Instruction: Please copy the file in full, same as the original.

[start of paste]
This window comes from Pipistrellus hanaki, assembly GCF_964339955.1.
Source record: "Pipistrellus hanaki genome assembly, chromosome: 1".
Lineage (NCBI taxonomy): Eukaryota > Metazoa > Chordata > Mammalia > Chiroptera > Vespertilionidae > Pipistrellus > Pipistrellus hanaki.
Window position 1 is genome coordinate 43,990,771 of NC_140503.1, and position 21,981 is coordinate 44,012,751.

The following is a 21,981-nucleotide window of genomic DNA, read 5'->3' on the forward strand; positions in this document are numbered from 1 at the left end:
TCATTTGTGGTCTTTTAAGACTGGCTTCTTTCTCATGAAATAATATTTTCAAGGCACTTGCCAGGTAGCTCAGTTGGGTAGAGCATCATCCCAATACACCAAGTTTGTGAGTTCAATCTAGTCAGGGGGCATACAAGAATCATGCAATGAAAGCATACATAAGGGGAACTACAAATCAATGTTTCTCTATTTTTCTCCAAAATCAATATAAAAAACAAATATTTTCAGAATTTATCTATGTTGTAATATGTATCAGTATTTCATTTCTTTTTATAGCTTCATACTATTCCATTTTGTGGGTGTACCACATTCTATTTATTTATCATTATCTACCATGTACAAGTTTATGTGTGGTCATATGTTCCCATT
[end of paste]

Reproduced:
This window comes from Pipistrellus hanaki, assembly GCF_964339955.1.
Source record: "Pipistrellus hanaki genome assembly, chromosome: 1".
Lineage (NCBI taxonomy): Eukaryota > Metazoa > Chordata > Mammalia > Chiroptera > Vespertilionidae > Pipistrellus > Pipistrellus hanaki.
Window position 1 is genome coordinate 43,990,771 of NC_140503.1, and position 21,981 is coordinate 44,012,751.

The following is a 21,981-nucleotide window of genomic DNA, read 5'->3' on the forward strand; positions in this document are numbered from 1 at the left end:
TCATTTGTGGTCTTTTAAGACTGGCTTCTTTCTCATGAAATAATATTTTCAAGGCACTTGCCAGGTAGCTCAGTTGGGTAGAGCATCATCCCAATACACCAAGTTTGTGAGTTCAATCTAGTCAGGGGGCATACAAGAATCATGCAATGAAAGCATACATAAGGGGAACTACAAATCAATGTTTCTCTATTTTTCTCCAAAATCAATATAAAAAACAAATATTTTCAGAATTTATCTATGTTGTAATATGTATCAGTATTTCATTTCTTTTTATAGCTTCATACTATTCCATTTTGTGGGTGTACCACATTCTATTTATTTATCATTATCTACCATGTACAAGTTTATGTGTGGTCATATGTTCCCATT